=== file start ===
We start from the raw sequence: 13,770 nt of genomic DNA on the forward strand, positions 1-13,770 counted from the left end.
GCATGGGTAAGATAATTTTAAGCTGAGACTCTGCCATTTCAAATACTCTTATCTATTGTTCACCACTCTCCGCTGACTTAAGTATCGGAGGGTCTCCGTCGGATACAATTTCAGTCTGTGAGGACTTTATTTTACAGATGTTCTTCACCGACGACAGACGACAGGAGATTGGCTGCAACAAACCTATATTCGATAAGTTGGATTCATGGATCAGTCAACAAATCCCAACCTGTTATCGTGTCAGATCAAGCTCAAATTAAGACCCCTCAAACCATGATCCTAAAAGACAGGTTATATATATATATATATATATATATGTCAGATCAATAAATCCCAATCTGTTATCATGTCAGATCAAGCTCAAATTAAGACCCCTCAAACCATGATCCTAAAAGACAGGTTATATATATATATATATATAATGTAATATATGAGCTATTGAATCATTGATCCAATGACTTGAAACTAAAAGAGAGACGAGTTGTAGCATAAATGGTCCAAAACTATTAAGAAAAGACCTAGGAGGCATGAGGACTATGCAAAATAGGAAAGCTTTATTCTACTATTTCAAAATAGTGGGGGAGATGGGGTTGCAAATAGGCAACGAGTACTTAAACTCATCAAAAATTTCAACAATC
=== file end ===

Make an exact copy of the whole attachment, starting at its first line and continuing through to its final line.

We start from the raw sequence: 13,770 nt of genomic DNA on the forward strand, positions 1-13,770 counted from the left end.
GCATGGGTAAGATAATTTTAAGCTGAGACTCTGCCATTTCAAATACTCTTATCTATTGTTCACCACTCTCCGCTGACTTAAGTATCGGAGGGTCTCCGTCGGATACAATTTCAGTCTGTGAGGACTTTATTTTACAGATGTTCTTCACCGACGACAGACGACAGGAGATTGGCTGCAACAAACCTATATTCGATAAGTTGGATTCATGGATCAGTCAACAAATCCCAACCTGTTATCGTGTCAGATCAAGCTCAAATTAAGACCCCTCAAACCATGATCCTAAAAGACAGGTTATATATATATATATATATATATATGTCAGATCAATAAATCCCAATCTGTTATCATGTCAGATCAAGCTCAAATTAAGACCCCTCAAACCATGATCCTAAAAGACAGGTTATATATATATATATATATAATGTAATATATGAGCTATTGAATCATTGATCCAATGACTTGAAACTAAAAGAGAGACGAGTTGTAGCATAAATGGTCCAAAACTATTAAGAAAAGACCTAGGAGGCATGAGGACTATGCAAAATAGGAAAGCTTTATTCTACTATTTCAAAATAGTGGGGGAGATGGGGTTGCAAATAGGCAACGAGTACTTAAACTCATCAAAAATTTCAACAATC